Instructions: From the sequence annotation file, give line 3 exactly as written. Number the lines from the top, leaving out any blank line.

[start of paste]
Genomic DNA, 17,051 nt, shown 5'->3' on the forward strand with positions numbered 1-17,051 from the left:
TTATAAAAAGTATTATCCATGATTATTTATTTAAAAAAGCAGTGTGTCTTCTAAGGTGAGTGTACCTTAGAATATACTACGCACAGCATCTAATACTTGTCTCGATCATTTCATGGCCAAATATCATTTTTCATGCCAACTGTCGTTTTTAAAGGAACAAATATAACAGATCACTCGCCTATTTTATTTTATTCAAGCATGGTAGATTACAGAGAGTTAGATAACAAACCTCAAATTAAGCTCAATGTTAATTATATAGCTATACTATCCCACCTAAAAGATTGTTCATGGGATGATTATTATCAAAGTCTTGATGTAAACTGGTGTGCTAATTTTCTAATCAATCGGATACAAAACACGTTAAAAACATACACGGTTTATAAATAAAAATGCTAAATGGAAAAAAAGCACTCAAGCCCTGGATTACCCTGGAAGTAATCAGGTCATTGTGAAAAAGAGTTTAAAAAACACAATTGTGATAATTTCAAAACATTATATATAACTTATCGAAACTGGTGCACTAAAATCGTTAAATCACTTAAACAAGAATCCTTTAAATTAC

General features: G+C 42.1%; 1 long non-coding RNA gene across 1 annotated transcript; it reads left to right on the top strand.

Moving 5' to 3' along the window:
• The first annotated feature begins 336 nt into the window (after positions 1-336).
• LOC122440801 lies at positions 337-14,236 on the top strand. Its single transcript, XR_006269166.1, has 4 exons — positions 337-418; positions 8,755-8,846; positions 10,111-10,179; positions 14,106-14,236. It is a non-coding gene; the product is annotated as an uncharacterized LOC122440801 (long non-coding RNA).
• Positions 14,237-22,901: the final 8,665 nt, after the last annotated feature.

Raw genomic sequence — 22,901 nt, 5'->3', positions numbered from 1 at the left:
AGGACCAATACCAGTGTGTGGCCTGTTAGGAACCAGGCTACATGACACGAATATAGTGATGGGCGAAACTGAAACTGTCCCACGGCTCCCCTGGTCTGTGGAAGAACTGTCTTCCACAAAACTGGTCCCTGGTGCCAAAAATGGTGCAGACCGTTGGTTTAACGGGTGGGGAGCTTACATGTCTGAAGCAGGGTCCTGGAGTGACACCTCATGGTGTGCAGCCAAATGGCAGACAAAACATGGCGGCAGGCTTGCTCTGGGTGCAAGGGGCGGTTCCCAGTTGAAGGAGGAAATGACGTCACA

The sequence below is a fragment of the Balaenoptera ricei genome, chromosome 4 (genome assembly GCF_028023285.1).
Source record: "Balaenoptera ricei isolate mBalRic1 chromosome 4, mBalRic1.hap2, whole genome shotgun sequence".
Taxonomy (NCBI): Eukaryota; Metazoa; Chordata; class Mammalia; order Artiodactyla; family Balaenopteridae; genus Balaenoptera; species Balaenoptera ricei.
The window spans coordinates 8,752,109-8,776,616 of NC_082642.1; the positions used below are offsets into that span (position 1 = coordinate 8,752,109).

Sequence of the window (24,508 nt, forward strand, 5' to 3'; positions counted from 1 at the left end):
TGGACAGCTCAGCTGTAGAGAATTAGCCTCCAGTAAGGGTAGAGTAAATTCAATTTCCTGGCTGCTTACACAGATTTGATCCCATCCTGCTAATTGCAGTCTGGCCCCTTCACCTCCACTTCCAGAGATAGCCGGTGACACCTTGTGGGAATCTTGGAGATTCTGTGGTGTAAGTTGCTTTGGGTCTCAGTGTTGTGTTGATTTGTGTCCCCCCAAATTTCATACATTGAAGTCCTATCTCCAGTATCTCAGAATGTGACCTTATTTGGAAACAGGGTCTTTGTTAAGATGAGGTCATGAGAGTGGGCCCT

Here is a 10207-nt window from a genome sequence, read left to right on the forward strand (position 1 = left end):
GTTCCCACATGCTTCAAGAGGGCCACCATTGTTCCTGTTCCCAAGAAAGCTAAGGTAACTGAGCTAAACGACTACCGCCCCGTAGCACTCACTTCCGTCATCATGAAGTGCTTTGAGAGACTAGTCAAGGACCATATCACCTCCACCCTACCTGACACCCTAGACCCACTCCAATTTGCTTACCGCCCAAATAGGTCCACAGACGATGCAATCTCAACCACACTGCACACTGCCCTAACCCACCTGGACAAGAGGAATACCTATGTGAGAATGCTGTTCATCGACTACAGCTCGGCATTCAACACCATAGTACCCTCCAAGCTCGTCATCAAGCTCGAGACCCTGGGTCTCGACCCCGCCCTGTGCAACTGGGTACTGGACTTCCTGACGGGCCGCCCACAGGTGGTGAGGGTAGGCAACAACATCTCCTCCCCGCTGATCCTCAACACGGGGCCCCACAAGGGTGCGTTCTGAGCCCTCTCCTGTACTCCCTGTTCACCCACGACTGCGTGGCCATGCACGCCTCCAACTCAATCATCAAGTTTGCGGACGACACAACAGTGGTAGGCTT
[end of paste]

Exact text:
General features: G+C 42.1%; 1 long non-coding RNA gene across 1 annotated transcript; it reads left to right on the top strand.